WHFoods: Mediterranean Lentil Salad

WHFoods: Mediterranean Lentil Salad

Mediterranean Lentil Salad
This easy to prepare Mediterranean-style recipe makes a great side salad or a perfect vegetarian lunch or dinner addition to your Healthiest Way of Eating. It provides you with a wealth of health-promoting vitamins and minerals including 220% of the daily value (DV) for vitamin K, 135% DV for vitamin C, 107% DV for molybdenum and 79% DV for vitamin A. Enjoy!
Prep and Cook Time: Prep: 20 min; Cooking: 25 min; Chill: 1 hr
  • 3/4 cup dried green lentils (you want to end up with 2 cups cooked)
  • 2 cups water
  • 3 oz canned/jar roasted bell peppers*, chopped
  • 2 TBS finely minced onion
  • 2 medium cloves garlic, pressed
  • 1/2 cup chopped fresh basil
  • 1/3 cup coarsely chopped walnuts
  • 3 TBS balsamic vinegar
  • 1 TBS fresh lemon juice
  • 2 TBS + 2 TBS extra virgin olive oil
  • salt and cracked black pepper to taste
  • 1 bunch young dandelion leaves or arugula, chopped
  • * If you prefer, you can roast the bell peppers yourself

  1. Wash lentils, remove any foreign matter, and drain.
  2. Combine lentils and 2 cups lightly salted water in medium saucepan. Bring to a boil. Reduce heat, and cook at low temperature for about 20 minutes, or until lentils are cooked but still firm. Cook gently so lentils don't get mushy. When done, drain any excess water, and lightly rinse under cold water. Continue to drain excess water.
  3. Mince onion and press garlic and let sit for 5 minutes to bring out their hidden health-promoting benefits.
  4. Place lentils in a bowl and add peppers, onion, garlic, basil, walnuts, vinegar, and 2 TBS olive oil. Season with salt and pepper to taste. Marinate for at least 1 hour before serving.
  5. Toss dandelion or arugula with 2 TBS olive oil, 1 TBS lemon juice, salt and pepper. Serve on plate with lentils.
Serves 4
Healthy Cooking Tips:
If you want to roast your bell peppers yourself, preheat broiler on low and place peppers on sheet pan on rack in middle of the oven. Roast peppers under broiler until blistered on all sides. Do not coat with oil as peppers roast very well when dry. Place in a bowl and cover for about 10 minutes. This will make it easier to peel. Peel and chop.

19 August 2010

The Baker’s Apprentice: French Yogurt Cake - Diner's Journal Blog - NYTimes.com

The Baker’s Apprentice: French Yogurt Cake - Diner's Journal Blog - NYTimes.com

Techniques and tips discussed: grinding almonds for beginners; the risk of rancid oil; the sugar-and-zest trick; never manhandle the flour.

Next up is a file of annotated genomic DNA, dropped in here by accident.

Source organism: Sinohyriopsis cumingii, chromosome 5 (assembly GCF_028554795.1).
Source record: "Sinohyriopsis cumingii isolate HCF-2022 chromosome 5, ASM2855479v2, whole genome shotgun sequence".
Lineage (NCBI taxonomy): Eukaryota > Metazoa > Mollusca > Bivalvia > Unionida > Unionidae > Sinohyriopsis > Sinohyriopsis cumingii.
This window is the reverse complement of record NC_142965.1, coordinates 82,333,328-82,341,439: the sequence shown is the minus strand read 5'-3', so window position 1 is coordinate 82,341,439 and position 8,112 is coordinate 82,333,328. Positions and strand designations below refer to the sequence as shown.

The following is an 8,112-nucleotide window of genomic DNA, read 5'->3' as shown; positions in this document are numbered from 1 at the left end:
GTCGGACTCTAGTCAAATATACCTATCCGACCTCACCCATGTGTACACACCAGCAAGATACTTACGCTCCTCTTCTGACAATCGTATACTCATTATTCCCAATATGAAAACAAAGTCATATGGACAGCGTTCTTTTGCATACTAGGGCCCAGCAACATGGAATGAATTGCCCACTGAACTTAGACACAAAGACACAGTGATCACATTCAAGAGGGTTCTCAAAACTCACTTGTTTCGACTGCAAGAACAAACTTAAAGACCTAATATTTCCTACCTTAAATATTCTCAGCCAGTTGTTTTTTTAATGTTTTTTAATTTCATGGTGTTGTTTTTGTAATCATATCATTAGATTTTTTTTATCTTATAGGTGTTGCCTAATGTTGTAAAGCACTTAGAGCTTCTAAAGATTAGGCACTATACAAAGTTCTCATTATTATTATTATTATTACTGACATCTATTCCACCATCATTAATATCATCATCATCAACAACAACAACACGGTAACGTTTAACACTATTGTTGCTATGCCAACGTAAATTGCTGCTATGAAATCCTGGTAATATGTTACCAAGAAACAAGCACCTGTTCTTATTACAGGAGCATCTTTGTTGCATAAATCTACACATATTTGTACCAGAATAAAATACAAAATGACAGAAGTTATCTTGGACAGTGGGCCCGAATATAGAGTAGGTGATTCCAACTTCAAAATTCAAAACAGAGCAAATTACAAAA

17 August 2010

WHFoods: Steamed Vegetable Medley

WHFoods: Steamed Vegetable Medley

Steamed Vegetable Medley

This recipe is a great way to enjoy a great selection of vegetables and, at the same time, add an excellent source of healthy-promoting vitamins A, K, and C to your Healthiest Way of Eating.

Prep and Cook Time: 15 minutes


  1. Chop onion and press garlic and let sit for 5-10 minutes to enhance their health-promoting benefits.
  2. Bring lightly salted water to a boil in a steamer with a tight fitting lid. Add carrots and onions. Cover, and steam for 3 minutes. Add collard greens, and steam for another 3 minutes. Then add zucchini and steam for another 3 minutes.
  3. Remove vegetables from steamer and place in bowl. Toss with dressing ingredients.

    If you want to cook chicken or fish, here's how to do so: Add sliced chicken breast (3/4" thick) or fish (1" thick) on the top of the carrots and onions. Serves 2

Healthy Cooking Tips:

It helps to toss the steamer basket up and down with the cooked vegetables to drain out excess water. This will keep the flavor from being diluted. Make sure you don't overcook the zucchini, as it also will dilute the flavor if overcooked. It will start to look a little translucent when it overcooks.

23 July 2010

Medium Raw: A Bloody Valentine to the World of Food and the People Who Cook

Recently released, Medium Raw: A Bloody Valentine to the World of Food and the People Who Cook, by Anthony Bourdain has garnered mixed reviews. But Bourdain has loyal fans and this book doesn't disappoint:

"In the ten years since his classic Kitchen Confidential first alerted us to the idiosyncrasies and lurking perils of eating out, from Monday fish to the breadbasket conspiracy, much has changed for the subculture of chefs and cooks, for the restaurant business—and for Anthony Bourdain.

Medium Raw explores these changes, moving back and forth from the author's bad old days to the present. Tracking his own strange and unexpected voyage from journeyman cook to globe-traveling professional eater and drinker, and even to fatherhood, Bourdain takes no prisoners as he dissects what he's seen, pausing along the way for a series of confessions, rants, investigations, and interrogations of some of the most controversial figures in food.